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Am J Hypertens. 2001 Dec;14(12):1263-9.

Is resistant hypertension really resistant?

Author information

1
Department of Renal Medicine, St George Hospital and University of NSW Kogarah, Sydney, Australia. mbrown@unsw.edu.au

Abstract

BACKGROUND:

Managing resistant hypertension is difficult and mostly involves expensive testing seeking an underlying secondary cause. This study was undertaken to determine 1) the extent of the white-coat phenomenon in patients with resistant hypertension, and 2) whether 24-h ambulatory blood pressure (BP) monitoring (ABPM) or having BP recorded by a nurse instead of the referring doctor could clarify how many apparently resistant hypertensives actually have controlled BP.

METHODS:

This study involved 611 patients with BP > or = 140/90 mm Hg who were referred for 24-h ABPM by their specialist or general practitioner, including 277 patients who were taking no antihypertensives (group 1), 216 taking one or two antihypertensive drugs (group 2), and 118 taking at least three antihypertensives in combination (group 3). Each had BP recorded by one of two nurses before 24-h ABPM. Controlled BP was defined as awake ambulatory BP <135/85 mm Hg and the white-coat effect was the difference between the BP recorded by the referring doctor or nurse and the average awake ambulatory BP.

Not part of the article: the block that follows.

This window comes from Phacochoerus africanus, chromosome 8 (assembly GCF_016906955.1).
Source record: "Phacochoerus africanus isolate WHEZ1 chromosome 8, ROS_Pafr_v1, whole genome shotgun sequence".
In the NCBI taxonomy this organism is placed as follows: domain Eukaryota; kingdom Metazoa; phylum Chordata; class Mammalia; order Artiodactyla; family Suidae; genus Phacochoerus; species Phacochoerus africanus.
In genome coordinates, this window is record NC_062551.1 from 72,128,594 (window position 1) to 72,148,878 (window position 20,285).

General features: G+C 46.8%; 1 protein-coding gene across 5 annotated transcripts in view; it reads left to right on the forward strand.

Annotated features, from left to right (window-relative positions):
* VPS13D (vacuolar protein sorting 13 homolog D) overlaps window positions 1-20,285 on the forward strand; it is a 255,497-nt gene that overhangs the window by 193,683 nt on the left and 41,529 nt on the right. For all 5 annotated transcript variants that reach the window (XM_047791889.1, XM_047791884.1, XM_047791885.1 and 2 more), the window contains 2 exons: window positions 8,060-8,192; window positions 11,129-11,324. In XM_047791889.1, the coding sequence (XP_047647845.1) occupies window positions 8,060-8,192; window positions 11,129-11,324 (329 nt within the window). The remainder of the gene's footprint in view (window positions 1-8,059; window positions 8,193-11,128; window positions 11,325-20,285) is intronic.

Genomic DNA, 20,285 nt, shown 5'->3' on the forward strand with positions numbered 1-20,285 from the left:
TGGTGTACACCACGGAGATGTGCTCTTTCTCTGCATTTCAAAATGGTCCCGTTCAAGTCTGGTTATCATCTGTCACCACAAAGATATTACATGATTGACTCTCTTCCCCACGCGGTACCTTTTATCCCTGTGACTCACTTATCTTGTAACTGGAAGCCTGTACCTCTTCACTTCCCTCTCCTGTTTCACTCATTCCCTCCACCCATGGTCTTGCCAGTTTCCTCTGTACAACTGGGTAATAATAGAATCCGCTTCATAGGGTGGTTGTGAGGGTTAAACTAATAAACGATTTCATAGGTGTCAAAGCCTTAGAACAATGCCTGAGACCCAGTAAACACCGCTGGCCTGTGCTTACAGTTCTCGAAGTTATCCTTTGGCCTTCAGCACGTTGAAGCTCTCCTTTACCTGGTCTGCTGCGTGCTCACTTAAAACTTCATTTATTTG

RESULTS:

Those with resistant hypertension (group 3) were older (61 years (12) v group 1: 46 years (14) and group 2: 56 (14) years; P < .001), but were of similar weight, height, and arm circumference to the other groups. Referral systolic, but not diastolic BP was higher in resistant hypertensives (mean 171/95 v 154/95 mm Hg and 164/94 mm Hg, respectively, P < .001 for systolic BP only). Twenty-eight percent of resistant hypertensives and 32% of those taking no antihypertensive drugs had normal awake ambulatory BP and the white-coat effect attributable to the referring doctor was always greater than that due to the nurse (range 16 to 26/12 to 14 mm Hg v 9 to 17/4 mm Hg, P < .001). Nurse recorded BP was highly sensitive (97%) in identifying awake hypertension but lacked specificity (57%) to replace ABPM.

CONCLUSION:

Our results show that approximately one in four patients with apparent resistant hypertension referred for ABPM have controlled BP and one-third of patients referred for initial evaluation of office or clinic hypertension have normal BP using ABPM, ie, white-coat hypertension. Twenty-four-hour ABPM appears an appropriate initial step before further investigating or treating patients with apparently resistant hypertension.

PMID:
11775136
[Indexed for MEDLINE]
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